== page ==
Perhaps people would think differently, or even understand mental illnesses better, if illnesses like depression, for example, were treated more like physical illnesses. “Most physical ailments like a fracture, heart disease, or cancer, for example, causes a feeling of sympathy” (Psychiat, 187). When looking at reactions to mental illnesses it can be seen as something strange, unknown, and potentially dangerous. This should not be a reaction to people who are suffering from any ailment; be it physical or mental.
Thankfully, many people and organizations have been attempting to put a stop to the stigmas of mental illness. They are doing this by trying to make more and more people aware and trying to encourage those with mental illnesses that they don’t need to be afraid of seeking help. While trying to destigmatize mental illness, we have started to glorify it.
The process of glorification of mental illness can be seen in cinema and television. Mental illness can be used as an option for comedy, but it comes off more that people are laughing at the characters rather than with them. In Mental Illness and Ways of Diminishing It, Peter Byrne calls this “the them-and-us strategy”. This is creating a thought in people that mental illness is comparable to a joke. For example “someone forgot their meds this morning.” or when people have mood swings “stop being so bipolar.”. These jokes are damaging and make it harder for those suffering from them to seek help or be taken seriously when they reach out.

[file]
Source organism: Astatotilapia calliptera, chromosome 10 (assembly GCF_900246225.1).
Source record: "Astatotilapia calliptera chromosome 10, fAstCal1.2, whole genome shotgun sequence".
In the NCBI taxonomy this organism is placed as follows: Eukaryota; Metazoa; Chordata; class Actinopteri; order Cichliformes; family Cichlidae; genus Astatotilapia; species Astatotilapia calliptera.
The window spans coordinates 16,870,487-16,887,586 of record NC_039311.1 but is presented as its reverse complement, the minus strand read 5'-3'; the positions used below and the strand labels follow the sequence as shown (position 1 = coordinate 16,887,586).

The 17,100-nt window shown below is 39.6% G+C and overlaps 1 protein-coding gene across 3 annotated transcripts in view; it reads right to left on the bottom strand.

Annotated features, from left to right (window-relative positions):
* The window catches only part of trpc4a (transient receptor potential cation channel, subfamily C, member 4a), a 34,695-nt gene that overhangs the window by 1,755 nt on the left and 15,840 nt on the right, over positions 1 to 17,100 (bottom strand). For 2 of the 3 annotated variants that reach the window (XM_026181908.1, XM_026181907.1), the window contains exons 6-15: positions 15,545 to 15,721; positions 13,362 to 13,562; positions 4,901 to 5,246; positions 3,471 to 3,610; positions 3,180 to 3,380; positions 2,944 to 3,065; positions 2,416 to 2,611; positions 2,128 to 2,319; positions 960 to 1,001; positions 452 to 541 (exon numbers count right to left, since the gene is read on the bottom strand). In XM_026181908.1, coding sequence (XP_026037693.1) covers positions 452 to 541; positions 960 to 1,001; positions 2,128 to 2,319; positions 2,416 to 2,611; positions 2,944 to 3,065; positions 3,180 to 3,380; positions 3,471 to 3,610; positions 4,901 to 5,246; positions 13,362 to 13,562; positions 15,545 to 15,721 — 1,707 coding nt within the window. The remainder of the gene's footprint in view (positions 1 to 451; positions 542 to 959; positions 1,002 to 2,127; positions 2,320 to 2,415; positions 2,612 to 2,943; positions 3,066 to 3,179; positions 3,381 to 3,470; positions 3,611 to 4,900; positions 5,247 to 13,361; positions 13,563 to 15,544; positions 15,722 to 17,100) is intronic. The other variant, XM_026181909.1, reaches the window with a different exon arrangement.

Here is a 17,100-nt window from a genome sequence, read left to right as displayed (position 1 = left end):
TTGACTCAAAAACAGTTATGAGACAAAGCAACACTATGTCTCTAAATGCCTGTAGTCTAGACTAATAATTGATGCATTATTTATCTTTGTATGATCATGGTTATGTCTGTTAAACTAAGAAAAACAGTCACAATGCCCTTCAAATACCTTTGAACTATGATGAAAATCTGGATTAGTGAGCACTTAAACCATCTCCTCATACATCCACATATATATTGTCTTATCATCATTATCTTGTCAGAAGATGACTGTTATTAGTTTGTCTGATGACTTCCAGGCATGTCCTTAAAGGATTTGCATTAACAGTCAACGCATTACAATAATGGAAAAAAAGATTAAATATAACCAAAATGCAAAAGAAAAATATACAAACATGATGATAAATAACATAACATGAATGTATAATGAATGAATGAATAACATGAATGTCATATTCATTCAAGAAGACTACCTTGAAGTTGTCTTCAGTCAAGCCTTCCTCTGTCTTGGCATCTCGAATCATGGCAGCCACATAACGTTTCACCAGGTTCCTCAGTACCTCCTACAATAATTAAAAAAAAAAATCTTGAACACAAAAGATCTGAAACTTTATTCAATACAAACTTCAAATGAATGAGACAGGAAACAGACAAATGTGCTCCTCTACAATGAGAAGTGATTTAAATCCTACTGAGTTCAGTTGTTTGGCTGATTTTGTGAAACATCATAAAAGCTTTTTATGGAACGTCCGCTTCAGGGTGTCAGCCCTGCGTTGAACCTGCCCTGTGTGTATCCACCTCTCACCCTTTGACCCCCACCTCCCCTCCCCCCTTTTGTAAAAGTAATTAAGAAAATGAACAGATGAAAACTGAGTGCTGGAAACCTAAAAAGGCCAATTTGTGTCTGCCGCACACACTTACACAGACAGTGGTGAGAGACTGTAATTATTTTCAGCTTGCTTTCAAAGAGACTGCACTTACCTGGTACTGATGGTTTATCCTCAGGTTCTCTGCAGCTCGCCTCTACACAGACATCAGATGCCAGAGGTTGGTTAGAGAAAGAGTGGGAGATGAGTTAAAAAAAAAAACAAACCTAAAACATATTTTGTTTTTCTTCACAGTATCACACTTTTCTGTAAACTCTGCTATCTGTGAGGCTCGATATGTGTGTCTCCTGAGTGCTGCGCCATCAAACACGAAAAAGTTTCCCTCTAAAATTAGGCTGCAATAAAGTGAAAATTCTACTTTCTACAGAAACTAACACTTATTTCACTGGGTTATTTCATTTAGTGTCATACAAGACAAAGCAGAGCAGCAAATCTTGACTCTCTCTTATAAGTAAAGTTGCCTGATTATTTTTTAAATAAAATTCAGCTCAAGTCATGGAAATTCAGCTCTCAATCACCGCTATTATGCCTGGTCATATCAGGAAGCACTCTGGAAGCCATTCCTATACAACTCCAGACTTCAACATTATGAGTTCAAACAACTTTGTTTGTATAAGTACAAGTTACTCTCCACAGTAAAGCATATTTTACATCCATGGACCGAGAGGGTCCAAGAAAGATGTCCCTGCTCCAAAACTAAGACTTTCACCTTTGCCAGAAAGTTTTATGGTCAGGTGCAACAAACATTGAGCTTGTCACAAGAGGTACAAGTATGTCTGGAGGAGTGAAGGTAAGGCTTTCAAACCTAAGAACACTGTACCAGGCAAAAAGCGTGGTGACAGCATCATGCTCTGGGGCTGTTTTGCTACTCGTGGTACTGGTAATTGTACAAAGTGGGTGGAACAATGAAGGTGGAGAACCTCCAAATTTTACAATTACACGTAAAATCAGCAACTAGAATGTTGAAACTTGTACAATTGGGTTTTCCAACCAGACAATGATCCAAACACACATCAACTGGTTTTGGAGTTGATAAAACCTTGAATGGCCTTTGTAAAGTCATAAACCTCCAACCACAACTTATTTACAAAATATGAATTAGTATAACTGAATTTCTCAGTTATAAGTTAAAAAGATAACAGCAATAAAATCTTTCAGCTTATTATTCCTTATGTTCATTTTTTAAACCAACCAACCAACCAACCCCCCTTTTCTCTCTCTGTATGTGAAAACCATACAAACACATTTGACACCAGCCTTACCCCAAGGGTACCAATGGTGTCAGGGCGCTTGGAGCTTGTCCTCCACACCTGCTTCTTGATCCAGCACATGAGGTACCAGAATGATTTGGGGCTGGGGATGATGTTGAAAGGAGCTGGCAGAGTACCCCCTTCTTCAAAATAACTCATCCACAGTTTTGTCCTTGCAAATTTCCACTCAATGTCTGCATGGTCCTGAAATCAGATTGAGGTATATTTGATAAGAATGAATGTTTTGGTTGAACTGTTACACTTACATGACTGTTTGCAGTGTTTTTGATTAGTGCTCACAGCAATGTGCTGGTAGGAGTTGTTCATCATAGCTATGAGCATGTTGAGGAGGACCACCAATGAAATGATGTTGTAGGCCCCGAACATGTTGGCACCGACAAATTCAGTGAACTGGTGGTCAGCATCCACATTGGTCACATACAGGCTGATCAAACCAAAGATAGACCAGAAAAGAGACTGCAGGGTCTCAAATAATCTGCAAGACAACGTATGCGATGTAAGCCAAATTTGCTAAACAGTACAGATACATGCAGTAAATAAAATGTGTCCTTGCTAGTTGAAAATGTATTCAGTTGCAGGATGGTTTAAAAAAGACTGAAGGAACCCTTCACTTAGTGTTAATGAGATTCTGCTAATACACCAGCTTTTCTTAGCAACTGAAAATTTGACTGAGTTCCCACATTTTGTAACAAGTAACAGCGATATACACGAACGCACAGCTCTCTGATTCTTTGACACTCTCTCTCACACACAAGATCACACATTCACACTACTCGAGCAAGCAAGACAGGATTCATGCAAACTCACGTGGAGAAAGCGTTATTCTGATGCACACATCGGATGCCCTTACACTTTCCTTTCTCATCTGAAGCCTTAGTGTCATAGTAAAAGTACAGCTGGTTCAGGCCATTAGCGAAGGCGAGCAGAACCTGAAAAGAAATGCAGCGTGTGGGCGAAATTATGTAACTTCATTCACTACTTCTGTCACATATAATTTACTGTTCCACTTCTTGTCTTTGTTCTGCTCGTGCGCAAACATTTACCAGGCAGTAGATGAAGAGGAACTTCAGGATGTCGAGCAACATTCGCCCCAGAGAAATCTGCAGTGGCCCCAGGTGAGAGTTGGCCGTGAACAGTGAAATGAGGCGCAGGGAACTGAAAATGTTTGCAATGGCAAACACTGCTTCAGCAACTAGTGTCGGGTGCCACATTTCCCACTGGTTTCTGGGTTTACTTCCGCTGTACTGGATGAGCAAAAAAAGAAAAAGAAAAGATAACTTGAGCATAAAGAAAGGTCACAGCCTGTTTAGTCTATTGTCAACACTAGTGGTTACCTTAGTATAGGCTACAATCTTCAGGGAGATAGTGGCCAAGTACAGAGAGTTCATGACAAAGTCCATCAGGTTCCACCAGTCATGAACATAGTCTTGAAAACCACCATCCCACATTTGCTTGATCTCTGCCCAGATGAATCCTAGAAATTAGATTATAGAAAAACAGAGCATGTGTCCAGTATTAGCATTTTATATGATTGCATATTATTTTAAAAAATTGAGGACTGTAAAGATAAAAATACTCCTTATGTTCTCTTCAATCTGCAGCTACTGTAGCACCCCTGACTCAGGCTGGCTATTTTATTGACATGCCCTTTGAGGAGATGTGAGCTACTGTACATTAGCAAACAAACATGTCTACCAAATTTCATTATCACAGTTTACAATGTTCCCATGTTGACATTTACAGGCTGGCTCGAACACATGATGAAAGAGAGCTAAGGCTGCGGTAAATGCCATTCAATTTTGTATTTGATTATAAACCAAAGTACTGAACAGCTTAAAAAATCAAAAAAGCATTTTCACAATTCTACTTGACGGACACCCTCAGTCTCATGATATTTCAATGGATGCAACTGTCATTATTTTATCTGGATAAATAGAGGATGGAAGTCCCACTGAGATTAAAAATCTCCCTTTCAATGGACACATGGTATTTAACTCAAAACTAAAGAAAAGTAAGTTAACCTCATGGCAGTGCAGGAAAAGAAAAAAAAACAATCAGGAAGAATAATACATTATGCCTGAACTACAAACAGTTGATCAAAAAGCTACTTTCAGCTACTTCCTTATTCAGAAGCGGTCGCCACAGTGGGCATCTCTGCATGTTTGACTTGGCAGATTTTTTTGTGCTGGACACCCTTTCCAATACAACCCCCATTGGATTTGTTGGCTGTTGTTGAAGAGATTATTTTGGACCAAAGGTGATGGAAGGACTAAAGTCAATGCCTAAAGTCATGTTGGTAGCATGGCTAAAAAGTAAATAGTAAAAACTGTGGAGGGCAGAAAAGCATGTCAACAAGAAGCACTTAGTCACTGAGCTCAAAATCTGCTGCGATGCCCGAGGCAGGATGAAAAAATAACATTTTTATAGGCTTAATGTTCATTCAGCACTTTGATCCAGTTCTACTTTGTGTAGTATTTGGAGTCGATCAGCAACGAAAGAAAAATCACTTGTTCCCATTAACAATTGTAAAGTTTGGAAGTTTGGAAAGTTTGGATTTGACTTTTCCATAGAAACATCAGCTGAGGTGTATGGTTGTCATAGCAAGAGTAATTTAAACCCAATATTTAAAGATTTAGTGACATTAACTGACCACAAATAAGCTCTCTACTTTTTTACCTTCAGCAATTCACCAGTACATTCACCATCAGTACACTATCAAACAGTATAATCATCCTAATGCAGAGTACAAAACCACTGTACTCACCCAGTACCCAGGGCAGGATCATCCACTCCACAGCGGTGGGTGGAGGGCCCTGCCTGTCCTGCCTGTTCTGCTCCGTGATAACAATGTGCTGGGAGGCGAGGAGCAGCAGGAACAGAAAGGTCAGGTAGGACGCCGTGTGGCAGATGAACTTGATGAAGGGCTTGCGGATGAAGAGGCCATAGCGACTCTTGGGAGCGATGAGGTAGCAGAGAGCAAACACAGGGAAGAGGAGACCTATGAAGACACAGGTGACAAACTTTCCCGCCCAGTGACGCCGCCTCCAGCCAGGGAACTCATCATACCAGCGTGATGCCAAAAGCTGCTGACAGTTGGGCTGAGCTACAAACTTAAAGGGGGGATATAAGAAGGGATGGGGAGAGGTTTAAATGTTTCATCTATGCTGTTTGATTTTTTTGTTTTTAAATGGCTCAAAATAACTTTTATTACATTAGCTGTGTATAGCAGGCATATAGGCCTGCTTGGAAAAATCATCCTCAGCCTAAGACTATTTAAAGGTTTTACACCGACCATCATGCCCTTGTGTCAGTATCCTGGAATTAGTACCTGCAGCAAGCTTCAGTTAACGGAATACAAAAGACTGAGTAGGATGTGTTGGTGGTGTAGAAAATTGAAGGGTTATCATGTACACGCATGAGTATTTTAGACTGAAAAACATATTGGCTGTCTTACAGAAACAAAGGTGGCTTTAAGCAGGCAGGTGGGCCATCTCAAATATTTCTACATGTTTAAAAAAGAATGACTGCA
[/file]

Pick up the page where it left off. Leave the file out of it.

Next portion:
Of all the mental illnesses we will look at four in particular, what they are, and how glorification has happened. Eating disorders, anxiety, depression and self-harm. Each one of these mental disorders has a personal connection to myself or others in my life. A lot of the glorification I will be talking about is what I have witnessed through my own struggles or the struggles of those around me.
One of the biggest examples of the media’s impact on mental health is the standards of beauty in today’s society. Not just on television, but online on blogs, in magazines, books, artworks, even on billboards there are plastered versions of “ideal beauty” everywhere you look. What has been deemed as beautiful and interesting, is unreachable to most. This perception of beauty is causing eating disorders, for example, to become over-glorified. Looking at the iconic model Kate Moss, who has been on the cover of more than 300 magazines. Her most famous and controversial quote is “Nothing tastes as good as skinny feels.”. This statement is glorifying eating disorders, which has the highest fatality rate of any mental illness.